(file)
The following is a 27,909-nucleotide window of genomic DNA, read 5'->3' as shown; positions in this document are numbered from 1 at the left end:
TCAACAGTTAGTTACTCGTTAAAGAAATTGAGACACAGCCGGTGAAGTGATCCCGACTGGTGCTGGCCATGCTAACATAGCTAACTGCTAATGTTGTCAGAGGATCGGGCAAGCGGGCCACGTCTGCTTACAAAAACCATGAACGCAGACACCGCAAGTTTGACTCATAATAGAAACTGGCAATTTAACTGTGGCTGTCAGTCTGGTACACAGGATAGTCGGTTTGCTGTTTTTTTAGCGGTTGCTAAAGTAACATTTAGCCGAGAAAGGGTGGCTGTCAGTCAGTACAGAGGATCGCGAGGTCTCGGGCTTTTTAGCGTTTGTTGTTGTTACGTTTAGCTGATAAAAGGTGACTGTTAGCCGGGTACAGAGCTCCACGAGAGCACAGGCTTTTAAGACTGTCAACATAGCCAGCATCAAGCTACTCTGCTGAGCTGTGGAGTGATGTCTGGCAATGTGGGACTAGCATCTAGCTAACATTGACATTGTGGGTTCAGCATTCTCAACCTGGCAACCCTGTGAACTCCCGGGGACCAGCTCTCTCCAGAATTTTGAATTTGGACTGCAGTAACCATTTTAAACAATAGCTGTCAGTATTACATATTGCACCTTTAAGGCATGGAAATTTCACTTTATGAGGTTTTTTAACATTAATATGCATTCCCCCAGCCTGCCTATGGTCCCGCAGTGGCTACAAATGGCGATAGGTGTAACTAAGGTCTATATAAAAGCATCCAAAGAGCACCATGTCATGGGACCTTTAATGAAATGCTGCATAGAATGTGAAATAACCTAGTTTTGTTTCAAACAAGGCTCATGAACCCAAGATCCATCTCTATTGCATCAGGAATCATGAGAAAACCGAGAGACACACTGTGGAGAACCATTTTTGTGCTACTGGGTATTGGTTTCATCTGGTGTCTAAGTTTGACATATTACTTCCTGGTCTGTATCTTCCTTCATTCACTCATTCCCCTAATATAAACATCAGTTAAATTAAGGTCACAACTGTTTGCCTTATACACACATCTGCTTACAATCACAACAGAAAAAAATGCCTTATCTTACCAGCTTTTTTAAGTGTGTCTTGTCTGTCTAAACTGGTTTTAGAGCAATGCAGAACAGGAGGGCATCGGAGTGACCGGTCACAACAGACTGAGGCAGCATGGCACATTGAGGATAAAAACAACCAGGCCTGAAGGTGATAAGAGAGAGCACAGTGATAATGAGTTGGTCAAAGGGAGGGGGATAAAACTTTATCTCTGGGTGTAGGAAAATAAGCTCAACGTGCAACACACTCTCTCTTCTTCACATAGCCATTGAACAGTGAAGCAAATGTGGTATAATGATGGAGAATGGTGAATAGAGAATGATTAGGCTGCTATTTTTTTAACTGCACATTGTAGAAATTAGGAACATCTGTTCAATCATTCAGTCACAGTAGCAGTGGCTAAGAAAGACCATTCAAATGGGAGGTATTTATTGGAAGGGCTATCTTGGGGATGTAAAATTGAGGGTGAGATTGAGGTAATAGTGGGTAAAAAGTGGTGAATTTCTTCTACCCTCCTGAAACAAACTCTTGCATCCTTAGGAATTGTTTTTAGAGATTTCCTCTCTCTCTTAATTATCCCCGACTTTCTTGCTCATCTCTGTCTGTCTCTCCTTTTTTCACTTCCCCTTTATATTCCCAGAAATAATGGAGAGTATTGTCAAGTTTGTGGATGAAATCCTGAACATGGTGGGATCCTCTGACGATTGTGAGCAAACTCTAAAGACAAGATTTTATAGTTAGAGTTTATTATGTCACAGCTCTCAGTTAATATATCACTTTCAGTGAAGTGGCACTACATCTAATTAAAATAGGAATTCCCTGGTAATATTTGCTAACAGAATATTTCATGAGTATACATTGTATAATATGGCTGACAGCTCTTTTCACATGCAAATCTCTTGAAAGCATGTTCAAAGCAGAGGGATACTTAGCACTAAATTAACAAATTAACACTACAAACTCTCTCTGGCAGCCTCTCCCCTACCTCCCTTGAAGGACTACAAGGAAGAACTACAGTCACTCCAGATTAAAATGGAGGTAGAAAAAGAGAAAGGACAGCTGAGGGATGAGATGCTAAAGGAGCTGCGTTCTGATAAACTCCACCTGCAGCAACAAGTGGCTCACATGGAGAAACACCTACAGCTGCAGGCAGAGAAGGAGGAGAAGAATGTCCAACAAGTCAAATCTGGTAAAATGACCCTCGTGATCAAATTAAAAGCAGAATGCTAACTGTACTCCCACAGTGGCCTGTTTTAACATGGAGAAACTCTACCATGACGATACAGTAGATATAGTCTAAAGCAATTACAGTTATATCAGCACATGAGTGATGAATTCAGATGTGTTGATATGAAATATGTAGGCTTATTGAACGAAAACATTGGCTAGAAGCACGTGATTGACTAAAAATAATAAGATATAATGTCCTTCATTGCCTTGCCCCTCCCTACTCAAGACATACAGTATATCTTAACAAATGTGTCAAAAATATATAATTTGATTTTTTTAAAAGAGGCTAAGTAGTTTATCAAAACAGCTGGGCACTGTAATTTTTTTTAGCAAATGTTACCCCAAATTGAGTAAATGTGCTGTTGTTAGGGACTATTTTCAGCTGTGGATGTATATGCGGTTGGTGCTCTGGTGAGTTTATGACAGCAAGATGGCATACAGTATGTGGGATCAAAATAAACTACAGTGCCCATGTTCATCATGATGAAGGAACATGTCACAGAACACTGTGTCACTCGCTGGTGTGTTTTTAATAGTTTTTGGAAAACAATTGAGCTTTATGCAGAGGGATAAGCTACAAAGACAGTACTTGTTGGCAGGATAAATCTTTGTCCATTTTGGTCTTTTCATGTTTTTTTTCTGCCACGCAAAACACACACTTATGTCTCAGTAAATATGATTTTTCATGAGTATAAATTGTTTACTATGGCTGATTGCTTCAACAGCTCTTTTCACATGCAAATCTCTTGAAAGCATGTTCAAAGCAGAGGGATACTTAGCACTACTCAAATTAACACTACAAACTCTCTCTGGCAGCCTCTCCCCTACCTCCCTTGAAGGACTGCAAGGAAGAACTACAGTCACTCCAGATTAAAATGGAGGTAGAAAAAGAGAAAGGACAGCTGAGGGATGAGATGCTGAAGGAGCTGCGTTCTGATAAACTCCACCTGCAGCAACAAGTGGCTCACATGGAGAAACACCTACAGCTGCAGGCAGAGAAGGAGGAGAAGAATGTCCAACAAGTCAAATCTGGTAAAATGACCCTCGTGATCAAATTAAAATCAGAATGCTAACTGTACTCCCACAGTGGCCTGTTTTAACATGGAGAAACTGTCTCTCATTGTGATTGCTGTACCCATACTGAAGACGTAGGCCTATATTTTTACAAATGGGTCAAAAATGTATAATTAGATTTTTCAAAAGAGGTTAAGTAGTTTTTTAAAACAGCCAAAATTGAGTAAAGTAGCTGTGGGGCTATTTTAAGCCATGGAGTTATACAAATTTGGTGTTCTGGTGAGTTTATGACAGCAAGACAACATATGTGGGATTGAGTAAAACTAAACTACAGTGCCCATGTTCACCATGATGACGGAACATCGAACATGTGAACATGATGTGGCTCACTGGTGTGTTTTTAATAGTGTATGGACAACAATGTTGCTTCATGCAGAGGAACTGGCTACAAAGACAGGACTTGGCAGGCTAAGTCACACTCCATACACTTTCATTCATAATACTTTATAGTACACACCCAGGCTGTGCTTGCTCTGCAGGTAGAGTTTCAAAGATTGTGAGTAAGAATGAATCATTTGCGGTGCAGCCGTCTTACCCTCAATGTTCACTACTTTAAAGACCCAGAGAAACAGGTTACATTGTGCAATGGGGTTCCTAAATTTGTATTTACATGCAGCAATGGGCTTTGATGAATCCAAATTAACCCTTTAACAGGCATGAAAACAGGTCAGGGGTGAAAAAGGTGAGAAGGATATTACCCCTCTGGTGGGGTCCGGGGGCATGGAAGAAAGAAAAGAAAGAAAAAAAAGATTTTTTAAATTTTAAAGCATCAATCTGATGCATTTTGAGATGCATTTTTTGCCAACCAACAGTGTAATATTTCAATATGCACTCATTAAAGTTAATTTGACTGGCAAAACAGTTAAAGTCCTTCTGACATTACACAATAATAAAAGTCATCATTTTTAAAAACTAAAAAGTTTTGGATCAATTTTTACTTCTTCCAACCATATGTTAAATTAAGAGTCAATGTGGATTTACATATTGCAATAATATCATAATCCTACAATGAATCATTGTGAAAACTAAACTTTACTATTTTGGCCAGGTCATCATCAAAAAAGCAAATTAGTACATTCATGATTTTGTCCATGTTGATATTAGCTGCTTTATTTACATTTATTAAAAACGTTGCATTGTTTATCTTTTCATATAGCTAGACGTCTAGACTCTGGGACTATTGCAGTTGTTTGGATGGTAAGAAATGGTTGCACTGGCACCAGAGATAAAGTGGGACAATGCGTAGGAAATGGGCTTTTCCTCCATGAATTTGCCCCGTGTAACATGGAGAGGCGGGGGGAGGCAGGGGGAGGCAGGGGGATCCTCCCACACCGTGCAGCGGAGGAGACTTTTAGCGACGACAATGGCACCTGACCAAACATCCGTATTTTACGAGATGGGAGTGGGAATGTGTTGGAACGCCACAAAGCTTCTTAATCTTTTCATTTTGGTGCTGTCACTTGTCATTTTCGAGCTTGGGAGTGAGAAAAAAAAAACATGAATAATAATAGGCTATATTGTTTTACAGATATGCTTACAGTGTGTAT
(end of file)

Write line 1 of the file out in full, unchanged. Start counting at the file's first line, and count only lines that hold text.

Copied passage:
The following is a 27,909-nucleotide window of genomic DNA, read 5'->3' as shown; positions in this document are numbered from 1 at the left end: